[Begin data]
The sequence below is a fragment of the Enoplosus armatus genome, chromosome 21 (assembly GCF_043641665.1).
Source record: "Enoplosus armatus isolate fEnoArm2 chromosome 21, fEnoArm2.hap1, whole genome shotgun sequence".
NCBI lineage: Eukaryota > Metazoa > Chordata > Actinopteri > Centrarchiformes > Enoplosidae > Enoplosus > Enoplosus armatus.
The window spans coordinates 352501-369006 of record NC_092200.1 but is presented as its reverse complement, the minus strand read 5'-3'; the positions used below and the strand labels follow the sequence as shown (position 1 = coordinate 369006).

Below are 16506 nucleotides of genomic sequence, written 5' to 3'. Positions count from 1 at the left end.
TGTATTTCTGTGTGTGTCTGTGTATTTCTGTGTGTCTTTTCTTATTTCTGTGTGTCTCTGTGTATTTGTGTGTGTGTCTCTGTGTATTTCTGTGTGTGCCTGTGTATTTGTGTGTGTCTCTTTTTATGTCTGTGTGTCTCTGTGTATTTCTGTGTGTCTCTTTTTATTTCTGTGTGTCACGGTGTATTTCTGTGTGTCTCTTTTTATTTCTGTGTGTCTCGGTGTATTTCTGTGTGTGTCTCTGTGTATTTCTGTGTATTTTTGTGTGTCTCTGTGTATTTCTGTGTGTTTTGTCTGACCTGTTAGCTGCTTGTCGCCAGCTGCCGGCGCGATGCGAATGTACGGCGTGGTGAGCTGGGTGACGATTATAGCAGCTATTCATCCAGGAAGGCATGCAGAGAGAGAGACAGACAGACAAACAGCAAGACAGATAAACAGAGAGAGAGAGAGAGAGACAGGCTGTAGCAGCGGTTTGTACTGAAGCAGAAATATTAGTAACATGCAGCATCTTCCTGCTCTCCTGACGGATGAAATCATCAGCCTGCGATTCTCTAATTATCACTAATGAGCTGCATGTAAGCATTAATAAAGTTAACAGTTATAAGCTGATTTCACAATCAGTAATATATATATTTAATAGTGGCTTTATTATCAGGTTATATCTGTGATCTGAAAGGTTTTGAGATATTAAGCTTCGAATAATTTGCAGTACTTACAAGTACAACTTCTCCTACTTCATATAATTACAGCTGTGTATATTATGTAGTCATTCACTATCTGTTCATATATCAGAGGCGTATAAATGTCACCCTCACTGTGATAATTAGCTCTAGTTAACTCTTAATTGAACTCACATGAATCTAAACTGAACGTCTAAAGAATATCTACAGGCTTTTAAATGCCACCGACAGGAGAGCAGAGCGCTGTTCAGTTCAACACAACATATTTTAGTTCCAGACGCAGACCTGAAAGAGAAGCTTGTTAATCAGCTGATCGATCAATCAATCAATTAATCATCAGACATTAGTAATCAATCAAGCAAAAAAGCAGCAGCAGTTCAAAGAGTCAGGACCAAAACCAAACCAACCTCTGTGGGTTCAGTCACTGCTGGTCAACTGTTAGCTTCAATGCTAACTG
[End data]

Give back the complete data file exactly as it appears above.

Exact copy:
The sequence below is a fragment of the Enoplosus armatus genome, chromosome 21 (assembly GCF_043641665.1).
Source record: "Enoplosus armatus isolate fEnoArm2 chromosome 21, fEnoArm2.hap1, whole genome shotgun sequence".
NCBI lineage: Eukaryota > Metazoa > Chordata > Actinopteri > Centrarchiformes > Enoplosidae > Enoplosus > Enoplosus armatus.
The window spans coordinates 352501-369006 of record NC_092200.1 but is presented as its reverse complement, the minus strand read 5'-3'; the positions used below and the strand labels follow the sequence as shown (position 1 = coordinate 369006).

Below are 16506 nucleotides of genomic sequence, written 5' to 3'. Positions count from 1 at the left end.
TGTATTTCTGTGTGTGTCTGTGTATTTCTGTGTGTCTTTTCTTATTTCTGTGTGTCTCTGTGTATTTGTGTGTGTGTCTCTGTGTATTTCTGTGTGTGCCTGTGTATTTGTGTGTGTCTCTTTTTATGTCTGTGTGTCTCTGTGTATTTCTGTGTGTCTCTTTTTATTTCTGTGTGTCACGGTGTATTTCTGTGTGTCTCTTTTTATTTCTGTGTGTCTCGGTGTATTTCTGTGTGTGTCTCTGTGTATTTCTGTGTATTTTTGTGTGTCTCTGTGTATTTCTGTGTGTTTTGTCTGACCTGTTAGCTGCTTGTCGCCAGCTGCCGGCGCGATGCGAATGTACGGCGTGGTGAGCTGGGTGACGATTATAGCAGCTATTCATCCAGGAAGGCATGCAGAGAGAGAGACAGACAGACAAACAGCAAGACAGATAAACAGAGAGAGAGAGAGAGAGACAGGCTGTAGCAGCGGTTTGTACTGAAGCAGAAATATTAGTAACATGCAGCATCTTCCTGCTCTCCTGACGGATGAAATCATCAGCCTGCGATTCTCTAATTATCACTAATGAGCTGCATGTAAGCATTAATAAAGTTAACAGTTATAAGCTGATTTCACAATCAGTAATATATATATTTAATAGTGGCTTTATTATCAGGTTATATCTGTGATCTGAAAGGTTTTGAGATATTAAGCTTCGAATAATTTGCAGTACTTACAAGTACAACTTCTCCTACTTCATATAATTACAGCTGTGTATATTATGTAGTCATTCACTATCTGTTCATATATCAGAGGCGTATAAATGTCACCCTCACTGTGATAATTAGCTCTAGTTAACTCTTAATTGAACTCACATGAATCTAAACTGAACGTCTAAAGAATATCTACAGGCTTTTAAATGCCACCGACAGGAGAGCAGAGCGCTGTTCAGTTCAACACAACATATTTTAGTTCCAGACGCAGACCTGAAAGAGAAGCTTGTTAATCAGCTGATCGATCAATCAATCAATTAATCATCAGACATTAGTAATCAATCAAGCAAAAAAGCAGCAGCAGTTCAAAGAGTCAGGACCAAAACCAAACCAACCTCTGTGGGTTCAGTCACTGCTGGTCAACTGTTAGCTTCAATGCTAACTG